Zipangu 2011 preview: Sounds and Music

KanZeOn

Zipangu Fest

18-24 November 2011

ICA + Cafe Oto, London

Zipangu Fest website

The second Zipangu Fest, celebrating the best of cutting-edge and avant-garde Japanese cinema, will be held at London’s Institute of Contemporary Arts and Café Oto from November 18 to 24, before moving to venues around the UK. The festival will showcase a selection of Japan’s finest features, documentaries, shorts, animation and experimental films. This year, it includes a strand exploring sound and film, which is previewed below by Eleanor McKeown and Tom Mes.

KanZeOn (2011)

KanZeOn begins on a tranquil note. A young Buddhist priest kneels, softly chanting while the camera produces languid shots of the temple’s interior. The calm is punctured when he leaves the floor, picks up a set of headphones and starts spinning hip hop records on a set of decks. It is one of many magically strange scenes that make up this thought-provoking exploration of links between Japanese Buddhism and sound.

The documentary follows three individuals in Kyushu: Akinobu Tatsumi, the hip hop-loving priest; Eri Fujii, a master of the Sho, an ancient bamboo instrument that mythically mimics the cry of a Chinese phoenix; and Akihiro Iitomi, a jazz-loving performer of Noh theatre. Divided into elliptical segments, the film switches between the three musicians as they perform their art and discuss what sound and music mean to them. The beautifully filmed sequences leave behind strong images, from the shadow of beat-boxing Tatsumi reflected onto perfect turquoise river water to the inspired performance of Fujii, set against a backdrop of crashing waterfalls. The sounds of nature and human endeavour combine to create exquisite duets. The languorous pacing allows the audience to absorb these fascinating combinations and contemplate the part that music and everyday sounds might play in their own lives. Accompanied by a discussion between SOAS lecturer Lucia Dolce and filmmakers Neil Cantwell and Tim Grabham, the Zipangu festival screening should provide a thoughtful insight into the role of sound in Japanese society and religion. EM

Listen to directors Neil Cantwell and Tim Grabham discuss the film + Tatsumi Akinobu give a performance of his Buddhist chanting and beat-boxing skills on the Electric Sheep’s I’m Ready For My Close-Up radio show on Resonance FM 104.4, Friday 18 November, 5-5:30pm.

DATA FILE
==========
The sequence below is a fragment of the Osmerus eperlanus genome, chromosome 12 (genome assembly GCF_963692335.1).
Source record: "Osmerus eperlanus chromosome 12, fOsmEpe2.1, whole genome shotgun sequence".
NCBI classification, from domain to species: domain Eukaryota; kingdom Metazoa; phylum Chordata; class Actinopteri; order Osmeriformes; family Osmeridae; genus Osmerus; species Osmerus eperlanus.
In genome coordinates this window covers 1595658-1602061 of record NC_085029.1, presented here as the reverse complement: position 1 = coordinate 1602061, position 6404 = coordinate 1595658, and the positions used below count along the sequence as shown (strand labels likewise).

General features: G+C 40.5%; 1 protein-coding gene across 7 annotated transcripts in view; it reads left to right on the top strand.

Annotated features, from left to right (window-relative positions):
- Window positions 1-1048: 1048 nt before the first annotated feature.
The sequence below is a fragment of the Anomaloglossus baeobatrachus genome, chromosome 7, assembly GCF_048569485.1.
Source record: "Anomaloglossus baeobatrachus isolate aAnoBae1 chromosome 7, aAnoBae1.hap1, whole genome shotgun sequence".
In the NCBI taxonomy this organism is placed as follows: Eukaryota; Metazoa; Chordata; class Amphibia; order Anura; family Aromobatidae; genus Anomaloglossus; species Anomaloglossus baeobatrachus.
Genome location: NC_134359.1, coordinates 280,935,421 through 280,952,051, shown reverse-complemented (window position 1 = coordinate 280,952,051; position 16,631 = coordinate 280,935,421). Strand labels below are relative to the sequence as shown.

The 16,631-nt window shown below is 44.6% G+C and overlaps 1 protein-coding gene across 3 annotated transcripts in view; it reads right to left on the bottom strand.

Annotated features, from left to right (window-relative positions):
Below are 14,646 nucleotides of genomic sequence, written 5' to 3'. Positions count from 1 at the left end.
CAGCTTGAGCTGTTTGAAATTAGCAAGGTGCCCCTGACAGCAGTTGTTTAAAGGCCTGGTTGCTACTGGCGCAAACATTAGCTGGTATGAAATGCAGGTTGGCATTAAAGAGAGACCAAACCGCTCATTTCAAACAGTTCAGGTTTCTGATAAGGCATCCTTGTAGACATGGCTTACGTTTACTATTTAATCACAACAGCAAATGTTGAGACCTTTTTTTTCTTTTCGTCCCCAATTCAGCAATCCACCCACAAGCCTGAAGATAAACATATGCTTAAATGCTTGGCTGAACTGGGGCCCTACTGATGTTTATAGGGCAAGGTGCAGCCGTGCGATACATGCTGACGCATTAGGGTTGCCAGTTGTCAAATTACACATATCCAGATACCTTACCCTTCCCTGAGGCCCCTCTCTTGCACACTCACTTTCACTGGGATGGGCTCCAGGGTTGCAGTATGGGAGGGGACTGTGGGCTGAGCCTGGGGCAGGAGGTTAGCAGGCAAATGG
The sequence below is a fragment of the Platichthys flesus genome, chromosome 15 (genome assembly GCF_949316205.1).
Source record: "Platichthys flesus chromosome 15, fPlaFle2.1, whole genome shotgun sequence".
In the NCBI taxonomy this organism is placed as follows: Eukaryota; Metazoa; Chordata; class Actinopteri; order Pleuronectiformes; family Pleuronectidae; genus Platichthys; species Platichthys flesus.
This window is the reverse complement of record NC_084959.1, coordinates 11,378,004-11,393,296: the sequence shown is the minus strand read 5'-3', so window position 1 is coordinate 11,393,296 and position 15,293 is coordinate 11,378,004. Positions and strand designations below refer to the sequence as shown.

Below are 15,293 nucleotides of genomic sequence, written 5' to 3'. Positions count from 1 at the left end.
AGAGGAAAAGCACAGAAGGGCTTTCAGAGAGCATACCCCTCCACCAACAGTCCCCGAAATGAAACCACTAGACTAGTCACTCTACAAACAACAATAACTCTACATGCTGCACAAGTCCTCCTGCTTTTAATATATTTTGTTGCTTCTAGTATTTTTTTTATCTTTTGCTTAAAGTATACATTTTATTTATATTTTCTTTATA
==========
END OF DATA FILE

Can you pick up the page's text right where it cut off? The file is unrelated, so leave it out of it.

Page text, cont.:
We Don’t Care about Music Anyway (2009)

Those who care as much about music as about movies will find a rich harvest at Zipangu again this year. Not least in the shape of We Don’t Care about Music Anyway, Cédric Dupire and Gaspard Kuentz’s rather fascinating documentary on some of the leading lights of Japan’s noise scene. Alternating a round-table discussion between the participants with their individual performance pieces, the film is less radical in its form than Kikoe, Iwai Chikara’s documentary tribute to the great Otomo Yoshihide from three years ago – not to mention Ishii Sogo’s pivotal film on German noise pioneers Einstürzende Neubauten, Halber Mensch (1986) – but it is all the more accessible and emphatic as a result. The debate/performance structure conveys the theory and practice that inform the divergent methods of these musicians. The sparse set-up of the round-table talk contrasts greatly and effectively with the more exuberant mise en scéne of the performance pieces, which see the participants at work on scrap heaps, in underground tunnels, in ruined buildings and – in the most eye-catching sequence (which also provides the film’s main promo visual) – on the beach. Those looking for a history lesson or a broad overview of Japan’s noise scene will be left wanting, since the focus of We Don’t Care about Music Anyway is firmly on the small group of featured artists. As a brief immersion, however, it is a genuine delight. TM

Enter the Cosmos: Takashi Makino Special (2004-2011)

As part of its exploration of Japanese sound and film, the Zipangu festival will be screening a showcase of three films by acclaimed experimental filmmaker Takashi Makino. Makino’s films provide bizarre journeys through enigmatic soundscapes, composed of various sonic textures from the dislocated organ of a carousel to discordant piano notes and extreme feedback. The whir, crackle and drone of machines are accompanied by the imperfections of film and pixelated distortions of video. The visual scale is vast and the pacing is slow, like a 45rpm record set to 33rpm.

The first work, Intimate Stars (2004), provides the most recognisable sounds and visuals of all the films with occasional glimpses of vaudeville performers and fairground rides. The film offers representations of both exterior and interior landscapes as shots of branches and rushing skies segue into images so enlarged as to be wrought into completely abstract forms. The later films to be screened show an even greater exploration of abstraction. Elements of Nothing (2007) and In Your Star (2011) take the audience on trips through different emotional states and immersive sensations from the peaceful plucking of strings to uncomfortably intense feedback. Not for the faint-hearted, these bold, challenging, extreme odysseys provide a fascinating introduction to Makino’s work. EM

Coming soon: Comic Strip Review of Abraxas, about a ex-punk musician turned Buddhist monk.

Lipsett Diaries: A Tormented Life Animated

Lipsett Diaries

8th London International Animation Festival

Dates: 26 August – 4 September 2011

Venues: Barbican, Horse Hospital, Rio Cinema (London)

LIAF website